The National Highways Authority of India (NHAI) will launch its first Infrastructure Investment Trust (InvIT) in April next fiscal with an aim to mop up Rs 4,000-5,000 crore, its chairman Sukhbir Singh Sandhu said. NHAI feels that InvIT, along with the monetisation of operational assets via the toll-operate-transfer model and toll securitisation, would help boost non-debt resources.
“We are targeting to launch our first InvIT within April 15. We will file the memorandum with the Securities and Exchange Board of India (Sebi) before March end,” Sandhu told FE.
The Cabinet had in December 2019 authorised NHAI to launch InvITs to enable it to monetise national highways that have a toll collection track record of at least one year. The proposed trust may hold assets either directly or via an SPV.
Essentially, InvITs, akin to mutual funds, will help mobilise funds from various classes of investors, who seek to stay invested for relatively long periods and expect dividend income during the investment period.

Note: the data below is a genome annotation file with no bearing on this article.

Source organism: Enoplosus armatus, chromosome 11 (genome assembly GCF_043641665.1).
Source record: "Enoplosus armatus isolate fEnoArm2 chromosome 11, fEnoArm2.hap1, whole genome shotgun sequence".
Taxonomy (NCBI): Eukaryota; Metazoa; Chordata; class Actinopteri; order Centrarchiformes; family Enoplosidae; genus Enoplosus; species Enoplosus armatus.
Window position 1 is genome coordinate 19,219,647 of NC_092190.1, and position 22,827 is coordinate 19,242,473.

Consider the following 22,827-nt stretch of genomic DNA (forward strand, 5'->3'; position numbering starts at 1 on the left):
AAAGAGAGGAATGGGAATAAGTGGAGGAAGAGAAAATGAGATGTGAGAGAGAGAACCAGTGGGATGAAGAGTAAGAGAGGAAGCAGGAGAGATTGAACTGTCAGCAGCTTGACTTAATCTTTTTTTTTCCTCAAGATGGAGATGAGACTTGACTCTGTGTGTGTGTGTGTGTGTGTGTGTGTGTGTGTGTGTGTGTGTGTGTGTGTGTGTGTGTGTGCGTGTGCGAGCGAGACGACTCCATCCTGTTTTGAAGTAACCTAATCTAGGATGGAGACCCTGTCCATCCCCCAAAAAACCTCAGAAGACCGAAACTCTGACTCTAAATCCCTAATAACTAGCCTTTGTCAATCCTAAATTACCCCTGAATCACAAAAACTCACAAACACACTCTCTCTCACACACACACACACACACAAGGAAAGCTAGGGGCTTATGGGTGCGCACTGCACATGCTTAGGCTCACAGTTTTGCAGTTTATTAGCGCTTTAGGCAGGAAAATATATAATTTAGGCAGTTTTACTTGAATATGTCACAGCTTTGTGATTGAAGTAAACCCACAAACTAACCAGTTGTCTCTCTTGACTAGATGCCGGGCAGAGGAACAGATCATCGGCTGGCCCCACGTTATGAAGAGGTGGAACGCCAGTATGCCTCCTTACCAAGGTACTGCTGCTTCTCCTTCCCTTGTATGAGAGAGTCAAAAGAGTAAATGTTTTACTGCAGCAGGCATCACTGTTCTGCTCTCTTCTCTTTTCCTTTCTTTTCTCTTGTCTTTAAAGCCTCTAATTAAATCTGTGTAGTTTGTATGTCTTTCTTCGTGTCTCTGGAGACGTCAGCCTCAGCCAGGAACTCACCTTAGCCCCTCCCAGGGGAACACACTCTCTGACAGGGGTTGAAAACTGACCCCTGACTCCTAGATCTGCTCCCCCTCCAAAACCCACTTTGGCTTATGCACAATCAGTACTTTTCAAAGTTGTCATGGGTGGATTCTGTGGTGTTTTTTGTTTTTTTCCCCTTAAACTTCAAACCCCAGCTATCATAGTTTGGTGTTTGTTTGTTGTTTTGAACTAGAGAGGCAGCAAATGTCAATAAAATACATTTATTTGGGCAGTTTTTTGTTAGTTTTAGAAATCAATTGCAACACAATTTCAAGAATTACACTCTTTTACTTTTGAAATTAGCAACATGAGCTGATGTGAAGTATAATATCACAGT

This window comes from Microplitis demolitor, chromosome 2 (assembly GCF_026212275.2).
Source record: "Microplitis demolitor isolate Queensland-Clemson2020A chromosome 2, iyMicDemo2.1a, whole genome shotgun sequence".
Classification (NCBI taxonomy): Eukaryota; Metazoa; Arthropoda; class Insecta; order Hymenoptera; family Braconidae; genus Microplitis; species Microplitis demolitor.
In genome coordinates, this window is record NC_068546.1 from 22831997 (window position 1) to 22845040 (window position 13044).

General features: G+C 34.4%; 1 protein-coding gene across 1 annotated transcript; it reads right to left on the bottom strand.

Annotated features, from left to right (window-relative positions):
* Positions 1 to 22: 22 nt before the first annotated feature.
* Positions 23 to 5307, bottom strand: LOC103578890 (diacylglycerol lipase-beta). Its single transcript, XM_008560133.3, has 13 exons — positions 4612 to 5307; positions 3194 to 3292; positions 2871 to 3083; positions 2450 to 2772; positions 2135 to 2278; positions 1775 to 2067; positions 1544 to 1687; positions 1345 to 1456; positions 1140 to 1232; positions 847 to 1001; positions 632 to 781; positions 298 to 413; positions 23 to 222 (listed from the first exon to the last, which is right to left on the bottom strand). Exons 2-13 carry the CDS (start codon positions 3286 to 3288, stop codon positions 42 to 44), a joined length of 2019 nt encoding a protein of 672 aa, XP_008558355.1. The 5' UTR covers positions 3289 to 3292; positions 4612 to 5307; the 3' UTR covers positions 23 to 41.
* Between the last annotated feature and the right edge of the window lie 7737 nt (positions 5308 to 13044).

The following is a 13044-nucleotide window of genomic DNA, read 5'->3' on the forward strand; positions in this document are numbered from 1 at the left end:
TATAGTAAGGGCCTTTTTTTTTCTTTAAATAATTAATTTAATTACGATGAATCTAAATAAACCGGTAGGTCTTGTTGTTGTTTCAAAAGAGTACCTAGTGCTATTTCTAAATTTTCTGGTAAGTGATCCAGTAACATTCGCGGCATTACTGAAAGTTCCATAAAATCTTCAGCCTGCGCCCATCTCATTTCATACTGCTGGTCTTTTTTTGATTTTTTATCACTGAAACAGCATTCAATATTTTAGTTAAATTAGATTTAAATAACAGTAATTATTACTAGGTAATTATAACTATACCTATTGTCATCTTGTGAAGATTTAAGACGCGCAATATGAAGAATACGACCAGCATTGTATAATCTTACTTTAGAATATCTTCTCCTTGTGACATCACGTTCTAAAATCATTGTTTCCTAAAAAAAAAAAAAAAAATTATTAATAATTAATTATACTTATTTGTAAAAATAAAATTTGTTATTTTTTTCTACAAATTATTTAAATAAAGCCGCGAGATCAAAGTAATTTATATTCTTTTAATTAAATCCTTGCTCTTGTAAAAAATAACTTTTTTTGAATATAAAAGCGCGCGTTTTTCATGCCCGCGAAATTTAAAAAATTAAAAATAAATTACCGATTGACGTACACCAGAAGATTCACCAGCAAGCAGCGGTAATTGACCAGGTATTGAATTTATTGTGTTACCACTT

Stating that monetising operating public infrastructure assets is a very important financing option for new infrastructure construction, finance minister Nirmala Sitharaman in her Budget speech for 2021-22 said that five operational roads with an estimated enterprise value of Rs 5,000 crore were being transferred to the NHAI InvIT.
NHAI has a mandate to develop 34,800 km (including 10,000-km residual NHDP stretches) highway projects under the first phase of Bharatmala Pariyojana, with an estimated outlay of Rs 5.35 lakh crore. It has the huge task of accelerating the pace of highway construction while private investments continue to be low.
NHAI also needs additional funds as it is awarding the lion’s share of the projects though the engineering, procurement and construction (EPC) route, where it is to bear all the expenses. It is in dire need of funds to finance its burgeoning debt which reached at Rs 2.7 lakh crore as in November, 2020.
In the Budget for 2021-22, NHAI has been given a budgetary support of Rs 57,350 crore, up from Rs 49,050 crore (revised estimate) for 2020-21. It has also been granted the nod to raise Rs 65,000 crore from the market, same as in 2020-21. Asset monetisation, which has been pegged at Rs 10,000 crore for 2021-22, is critical for NHAI to meet its construction targets.
In the Budget, NHAI was allowed to monetise a dozen highway bundles with a length of 6,000 km for monetisation. Experts say such monetisation exercise, including through InvITs, securitisation of toll receipts and TOT routes, could fetch around Rs 60,000 crore.